You know how fingerprints can appear out of nowhere on the surface of an iPod? Well, scratches are kind of like that on this thick leather. Within moments of unwrapping it, the pristine leather surface was covered in scratches. This bag is not a bag for someone who worships pretty leather pieces. It’s meant to be beaten up, and the process starts right out of the bag. If you freak out when your car gets scratched for the first time, then avoid this bag. It WILL get messed up in a hurry. Saddleback accepts returns, but only if the bag is in new condition. Well, it stops being in new condition right out of the box. Be ready for that.
Once you get over the heart attack of instant scratches, the charm of the bag hits you. The leather is thick and supple, yet stiff. That should work itself out with age. The stitching is thick thread (about a millimeter thick) and the stitches themselves are wide (about 5 mm between stitch holes). All edges have two rows of stitches, about 1 cm apart, to keep the leather pieces strongly together.
The termination points of the stitches appear to have been melted to prevent fraying. Stress points are tacked with rivets with an aged bronze patina.
The hardware is thick and rugged, made for utility and not looks. There is some appearance of wear and oxidation on the D rings and the O rings. The only exception to this is the swivel clip hardware that holds the shoulder strap to the bag. They are bright and shiny and very sturdy.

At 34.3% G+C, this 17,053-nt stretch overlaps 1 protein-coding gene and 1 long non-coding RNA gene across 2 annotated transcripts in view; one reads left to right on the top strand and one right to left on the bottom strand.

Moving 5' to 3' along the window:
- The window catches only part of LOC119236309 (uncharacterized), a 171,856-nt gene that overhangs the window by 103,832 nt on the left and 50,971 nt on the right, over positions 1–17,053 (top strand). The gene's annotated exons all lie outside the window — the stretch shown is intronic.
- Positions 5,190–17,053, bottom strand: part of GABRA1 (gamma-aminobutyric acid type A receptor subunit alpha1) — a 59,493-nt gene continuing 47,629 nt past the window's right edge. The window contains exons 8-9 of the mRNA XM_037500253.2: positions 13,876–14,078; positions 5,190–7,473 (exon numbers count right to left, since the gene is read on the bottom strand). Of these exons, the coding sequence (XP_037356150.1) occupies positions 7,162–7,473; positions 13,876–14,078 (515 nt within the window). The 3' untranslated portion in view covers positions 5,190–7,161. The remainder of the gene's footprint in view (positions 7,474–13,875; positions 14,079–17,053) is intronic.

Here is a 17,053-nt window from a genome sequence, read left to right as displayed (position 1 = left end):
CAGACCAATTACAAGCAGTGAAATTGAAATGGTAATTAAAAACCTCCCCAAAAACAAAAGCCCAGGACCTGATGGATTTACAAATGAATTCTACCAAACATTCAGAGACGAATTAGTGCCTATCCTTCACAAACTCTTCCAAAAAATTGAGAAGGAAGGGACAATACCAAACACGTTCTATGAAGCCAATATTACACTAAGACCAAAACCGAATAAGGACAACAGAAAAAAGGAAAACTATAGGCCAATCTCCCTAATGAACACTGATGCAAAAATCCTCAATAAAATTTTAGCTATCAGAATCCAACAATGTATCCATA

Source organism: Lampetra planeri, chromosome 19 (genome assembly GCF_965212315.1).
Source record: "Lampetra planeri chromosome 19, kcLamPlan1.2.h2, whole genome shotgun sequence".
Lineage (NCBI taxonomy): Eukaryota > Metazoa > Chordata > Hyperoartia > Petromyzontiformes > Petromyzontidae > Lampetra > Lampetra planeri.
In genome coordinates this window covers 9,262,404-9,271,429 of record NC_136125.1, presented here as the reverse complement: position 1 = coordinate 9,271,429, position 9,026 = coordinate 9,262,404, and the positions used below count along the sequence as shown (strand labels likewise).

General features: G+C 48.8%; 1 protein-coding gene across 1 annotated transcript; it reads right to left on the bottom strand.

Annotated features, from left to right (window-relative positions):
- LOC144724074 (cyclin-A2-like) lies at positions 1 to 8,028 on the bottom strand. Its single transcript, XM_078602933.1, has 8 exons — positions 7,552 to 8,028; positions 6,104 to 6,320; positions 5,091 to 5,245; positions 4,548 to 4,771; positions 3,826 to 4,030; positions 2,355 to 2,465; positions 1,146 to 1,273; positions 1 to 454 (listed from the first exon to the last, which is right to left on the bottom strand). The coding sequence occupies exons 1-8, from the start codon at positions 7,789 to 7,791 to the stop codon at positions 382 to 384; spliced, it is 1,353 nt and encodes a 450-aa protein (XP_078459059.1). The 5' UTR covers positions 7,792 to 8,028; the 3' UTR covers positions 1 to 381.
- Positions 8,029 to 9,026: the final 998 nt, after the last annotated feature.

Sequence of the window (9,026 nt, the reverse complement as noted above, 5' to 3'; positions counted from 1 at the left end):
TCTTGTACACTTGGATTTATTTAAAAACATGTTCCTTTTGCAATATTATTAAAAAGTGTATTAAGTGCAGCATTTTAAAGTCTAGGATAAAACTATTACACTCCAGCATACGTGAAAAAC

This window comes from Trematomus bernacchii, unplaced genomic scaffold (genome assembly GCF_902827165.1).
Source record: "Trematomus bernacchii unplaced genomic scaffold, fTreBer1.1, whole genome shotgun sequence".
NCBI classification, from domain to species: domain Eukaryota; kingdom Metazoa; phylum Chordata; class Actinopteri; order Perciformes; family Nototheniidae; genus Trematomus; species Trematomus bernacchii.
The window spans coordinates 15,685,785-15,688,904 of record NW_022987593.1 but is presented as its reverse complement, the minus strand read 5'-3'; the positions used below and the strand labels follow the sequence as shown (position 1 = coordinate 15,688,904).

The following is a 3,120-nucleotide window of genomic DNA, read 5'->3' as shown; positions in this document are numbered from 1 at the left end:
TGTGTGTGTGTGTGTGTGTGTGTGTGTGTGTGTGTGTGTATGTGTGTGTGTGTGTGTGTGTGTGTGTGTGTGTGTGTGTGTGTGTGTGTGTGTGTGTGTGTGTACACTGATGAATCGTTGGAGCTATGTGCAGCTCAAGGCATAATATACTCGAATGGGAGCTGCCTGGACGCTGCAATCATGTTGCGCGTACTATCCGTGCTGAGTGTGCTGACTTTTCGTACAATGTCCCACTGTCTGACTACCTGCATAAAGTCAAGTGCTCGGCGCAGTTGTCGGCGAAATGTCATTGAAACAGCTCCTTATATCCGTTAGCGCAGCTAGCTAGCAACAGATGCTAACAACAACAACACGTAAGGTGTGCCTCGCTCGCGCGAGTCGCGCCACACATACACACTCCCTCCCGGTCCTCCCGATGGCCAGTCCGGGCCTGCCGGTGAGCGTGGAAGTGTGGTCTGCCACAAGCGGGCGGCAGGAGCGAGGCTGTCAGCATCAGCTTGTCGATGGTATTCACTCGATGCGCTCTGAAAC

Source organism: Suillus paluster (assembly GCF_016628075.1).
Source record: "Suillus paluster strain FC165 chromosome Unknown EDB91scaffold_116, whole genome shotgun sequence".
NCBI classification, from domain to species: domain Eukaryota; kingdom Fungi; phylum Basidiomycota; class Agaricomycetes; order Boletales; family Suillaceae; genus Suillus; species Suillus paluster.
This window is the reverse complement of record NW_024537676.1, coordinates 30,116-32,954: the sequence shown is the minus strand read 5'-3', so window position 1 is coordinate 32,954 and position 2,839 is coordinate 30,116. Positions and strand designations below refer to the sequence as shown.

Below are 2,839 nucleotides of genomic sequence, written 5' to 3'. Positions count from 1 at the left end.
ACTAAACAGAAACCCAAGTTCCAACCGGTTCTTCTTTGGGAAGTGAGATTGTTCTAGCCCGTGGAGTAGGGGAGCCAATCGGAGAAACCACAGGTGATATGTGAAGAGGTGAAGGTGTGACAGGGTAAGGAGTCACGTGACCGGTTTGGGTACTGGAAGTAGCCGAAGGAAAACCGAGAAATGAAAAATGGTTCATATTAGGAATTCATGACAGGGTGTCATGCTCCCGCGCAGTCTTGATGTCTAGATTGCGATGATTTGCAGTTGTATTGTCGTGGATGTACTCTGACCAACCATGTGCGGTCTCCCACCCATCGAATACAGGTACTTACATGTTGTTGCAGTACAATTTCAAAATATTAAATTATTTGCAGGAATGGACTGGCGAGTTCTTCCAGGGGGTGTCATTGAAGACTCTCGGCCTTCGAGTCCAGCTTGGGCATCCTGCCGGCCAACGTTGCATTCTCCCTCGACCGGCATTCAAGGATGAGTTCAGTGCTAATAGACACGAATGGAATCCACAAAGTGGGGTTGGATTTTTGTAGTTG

The mechanism is one I have never seen before, two jaws that interlock right at the point where they sit against the connecting ring.
The D-rings are attached to the bag with a loop of 1/8” thick leather, stitched and riveted to the side of the bag. There is also a very long leather strap that is riveted to the inside of the bag (no stitching) with a key clip at the far end. This strap is a bit too long to be useful, though the clip is pretty decent. I would be tempted to slice the strap off, but I might want to resell this bag some day.
On either side of the bag are leather pockets designed to fit a water bottle. These are pretty slim, though…I don’t think you could actually get a water bottle in there. Since they are not sealable at the top, I would be leery of putting anything valuable in there. Maybe they will stretch with age, but as they come now, they are fairly prehensile.